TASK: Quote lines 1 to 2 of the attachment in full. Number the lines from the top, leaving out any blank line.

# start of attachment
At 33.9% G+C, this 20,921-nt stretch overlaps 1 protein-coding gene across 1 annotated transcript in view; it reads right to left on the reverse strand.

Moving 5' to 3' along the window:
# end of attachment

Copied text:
At 33.9% G+C, this 20,921-nt stretch overlaps 1 protein-coding gene across 1 annotated transcript in view; it reads right to left on the reverse strand.

Moving 5' to 3' along the window: